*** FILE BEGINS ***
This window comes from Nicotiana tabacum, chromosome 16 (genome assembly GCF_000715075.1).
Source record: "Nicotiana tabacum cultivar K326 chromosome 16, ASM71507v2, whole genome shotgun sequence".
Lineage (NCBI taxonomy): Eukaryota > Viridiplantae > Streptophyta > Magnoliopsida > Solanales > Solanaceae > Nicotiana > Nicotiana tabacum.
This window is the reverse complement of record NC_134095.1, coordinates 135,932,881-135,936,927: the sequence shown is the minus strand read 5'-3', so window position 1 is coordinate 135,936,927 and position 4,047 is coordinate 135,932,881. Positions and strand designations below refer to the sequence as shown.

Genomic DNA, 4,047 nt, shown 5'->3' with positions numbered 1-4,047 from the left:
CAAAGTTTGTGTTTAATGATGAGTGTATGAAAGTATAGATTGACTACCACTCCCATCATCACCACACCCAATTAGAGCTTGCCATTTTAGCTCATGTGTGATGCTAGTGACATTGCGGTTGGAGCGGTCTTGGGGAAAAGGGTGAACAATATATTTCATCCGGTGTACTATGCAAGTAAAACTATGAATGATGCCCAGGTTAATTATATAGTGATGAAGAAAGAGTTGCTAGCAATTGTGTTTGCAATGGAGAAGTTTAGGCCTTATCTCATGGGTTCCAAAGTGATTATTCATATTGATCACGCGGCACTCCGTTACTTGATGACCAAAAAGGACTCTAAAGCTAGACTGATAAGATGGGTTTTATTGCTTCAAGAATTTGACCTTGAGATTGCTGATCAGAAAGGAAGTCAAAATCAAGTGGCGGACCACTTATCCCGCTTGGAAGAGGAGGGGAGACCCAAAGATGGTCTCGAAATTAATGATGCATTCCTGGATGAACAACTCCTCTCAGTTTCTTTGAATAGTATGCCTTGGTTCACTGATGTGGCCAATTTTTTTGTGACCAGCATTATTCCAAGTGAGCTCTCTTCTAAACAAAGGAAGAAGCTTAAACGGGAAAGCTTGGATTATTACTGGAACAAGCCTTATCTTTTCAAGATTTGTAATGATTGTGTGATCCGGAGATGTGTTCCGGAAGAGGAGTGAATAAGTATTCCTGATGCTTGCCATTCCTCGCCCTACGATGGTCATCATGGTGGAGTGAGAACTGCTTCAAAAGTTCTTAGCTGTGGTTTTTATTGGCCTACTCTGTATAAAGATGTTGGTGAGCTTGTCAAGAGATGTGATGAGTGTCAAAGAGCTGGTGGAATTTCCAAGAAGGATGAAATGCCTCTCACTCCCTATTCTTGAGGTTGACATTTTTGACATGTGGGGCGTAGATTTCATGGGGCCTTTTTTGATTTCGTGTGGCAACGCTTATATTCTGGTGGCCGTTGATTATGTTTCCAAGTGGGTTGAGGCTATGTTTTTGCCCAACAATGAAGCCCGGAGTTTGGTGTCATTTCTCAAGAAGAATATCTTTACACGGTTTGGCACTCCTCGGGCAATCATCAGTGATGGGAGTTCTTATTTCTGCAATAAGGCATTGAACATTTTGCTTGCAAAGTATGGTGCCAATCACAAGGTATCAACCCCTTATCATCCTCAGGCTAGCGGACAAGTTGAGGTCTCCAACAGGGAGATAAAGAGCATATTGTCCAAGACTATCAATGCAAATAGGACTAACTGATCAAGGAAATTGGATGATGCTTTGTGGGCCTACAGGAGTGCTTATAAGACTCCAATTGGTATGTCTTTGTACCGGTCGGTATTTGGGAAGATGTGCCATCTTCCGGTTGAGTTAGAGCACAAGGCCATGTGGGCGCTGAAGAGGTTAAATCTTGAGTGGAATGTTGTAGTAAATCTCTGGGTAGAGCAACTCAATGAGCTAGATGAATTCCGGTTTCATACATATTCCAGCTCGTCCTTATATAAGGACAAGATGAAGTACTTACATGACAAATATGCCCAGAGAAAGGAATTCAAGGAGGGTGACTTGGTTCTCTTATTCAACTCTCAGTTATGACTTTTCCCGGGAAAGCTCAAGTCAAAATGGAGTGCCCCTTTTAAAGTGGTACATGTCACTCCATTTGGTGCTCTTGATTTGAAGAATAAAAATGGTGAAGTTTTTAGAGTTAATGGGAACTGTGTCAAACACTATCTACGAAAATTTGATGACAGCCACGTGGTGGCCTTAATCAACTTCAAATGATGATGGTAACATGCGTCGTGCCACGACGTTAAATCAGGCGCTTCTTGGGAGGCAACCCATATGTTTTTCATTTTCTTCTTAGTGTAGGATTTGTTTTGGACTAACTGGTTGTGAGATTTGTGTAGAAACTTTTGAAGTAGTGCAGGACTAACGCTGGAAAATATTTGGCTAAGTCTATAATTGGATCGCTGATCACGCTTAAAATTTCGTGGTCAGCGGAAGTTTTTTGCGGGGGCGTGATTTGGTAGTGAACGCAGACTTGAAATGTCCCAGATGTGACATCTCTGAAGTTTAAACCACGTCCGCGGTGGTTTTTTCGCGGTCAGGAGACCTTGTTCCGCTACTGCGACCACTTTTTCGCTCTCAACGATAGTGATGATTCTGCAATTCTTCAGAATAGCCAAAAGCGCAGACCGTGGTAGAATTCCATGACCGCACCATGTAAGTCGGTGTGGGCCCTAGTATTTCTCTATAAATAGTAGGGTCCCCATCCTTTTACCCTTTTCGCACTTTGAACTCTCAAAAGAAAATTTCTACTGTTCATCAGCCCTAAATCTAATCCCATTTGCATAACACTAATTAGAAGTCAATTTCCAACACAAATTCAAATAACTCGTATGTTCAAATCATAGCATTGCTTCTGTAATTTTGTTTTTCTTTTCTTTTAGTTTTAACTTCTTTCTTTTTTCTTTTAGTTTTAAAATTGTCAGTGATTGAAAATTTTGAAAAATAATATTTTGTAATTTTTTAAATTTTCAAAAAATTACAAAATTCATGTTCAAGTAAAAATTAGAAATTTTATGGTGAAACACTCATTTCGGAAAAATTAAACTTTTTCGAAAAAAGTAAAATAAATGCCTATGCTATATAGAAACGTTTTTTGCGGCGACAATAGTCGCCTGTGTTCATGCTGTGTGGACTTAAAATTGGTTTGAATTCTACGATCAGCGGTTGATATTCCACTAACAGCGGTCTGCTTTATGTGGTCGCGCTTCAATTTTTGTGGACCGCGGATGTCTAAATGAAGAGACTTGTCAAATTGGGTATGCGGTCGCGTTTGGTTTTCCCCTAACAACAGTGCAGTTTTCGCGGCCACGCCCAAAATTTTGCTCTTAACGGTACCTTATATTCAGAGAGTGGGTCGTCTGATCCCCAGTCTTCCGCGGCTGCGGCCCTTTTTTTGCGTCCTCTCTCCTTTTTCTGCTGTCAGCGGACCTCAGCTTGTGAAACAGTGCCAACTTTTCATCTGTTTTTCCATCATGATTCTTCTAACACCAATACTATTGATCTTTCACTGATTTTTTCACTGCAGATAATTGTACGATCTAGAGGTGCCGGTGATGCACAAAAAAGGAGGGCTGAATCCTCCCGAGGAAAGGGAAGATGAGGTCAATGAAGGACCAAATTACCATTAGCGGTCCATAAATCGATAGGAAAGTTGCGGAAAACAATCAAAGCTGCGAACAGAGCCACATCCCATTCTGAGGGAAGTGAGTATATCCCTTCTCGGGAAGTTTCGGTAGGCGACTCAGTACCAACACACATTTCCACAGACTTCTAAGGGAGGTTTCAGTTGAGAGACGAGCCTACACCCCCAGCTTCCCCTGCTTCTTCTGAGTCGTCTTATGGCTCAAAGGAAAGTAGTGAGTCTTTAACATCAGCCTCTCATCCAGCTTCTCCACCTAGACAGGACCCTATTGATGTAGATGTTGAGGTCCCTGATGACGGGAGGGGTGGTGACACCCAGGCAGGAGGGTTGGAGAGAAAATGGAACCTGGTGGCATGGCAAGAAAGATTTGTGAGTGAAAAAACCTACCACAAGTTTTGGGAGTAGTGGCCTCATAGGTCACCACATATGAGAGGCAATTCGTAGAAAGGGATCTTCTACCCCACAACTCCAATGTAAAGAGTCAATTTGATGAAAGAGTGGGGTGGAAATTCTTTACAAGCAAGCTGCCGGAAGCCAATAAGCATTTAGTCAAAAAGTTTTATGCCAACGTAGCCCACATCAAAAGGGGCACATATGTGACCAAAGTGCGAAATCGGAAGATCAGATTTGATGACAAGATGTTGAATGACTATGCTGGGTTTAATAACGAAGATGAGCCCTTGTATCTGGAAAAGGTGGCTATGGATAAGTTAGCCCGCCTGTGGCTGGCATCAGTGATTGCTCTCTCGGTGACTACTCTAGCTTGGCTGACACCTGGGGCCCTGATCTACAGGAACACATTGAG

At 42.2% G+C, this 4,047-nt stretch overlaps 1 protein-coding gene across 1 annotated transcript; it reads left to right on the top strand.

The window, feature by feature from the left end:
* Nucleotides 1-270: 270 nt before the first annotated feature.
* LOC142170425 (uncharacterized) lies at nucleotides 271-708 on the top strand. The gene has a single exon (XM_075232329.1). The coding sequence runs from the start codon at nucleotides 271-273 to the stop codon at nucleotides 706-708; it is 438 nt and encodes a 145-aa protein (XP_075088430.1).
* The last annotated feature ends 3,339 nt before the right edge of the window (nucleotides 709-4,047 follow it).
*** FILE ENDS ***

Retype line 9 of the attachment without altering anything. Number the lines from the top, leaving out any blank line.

* Nucleotides 1-270: 270 nt before the first annotated feature.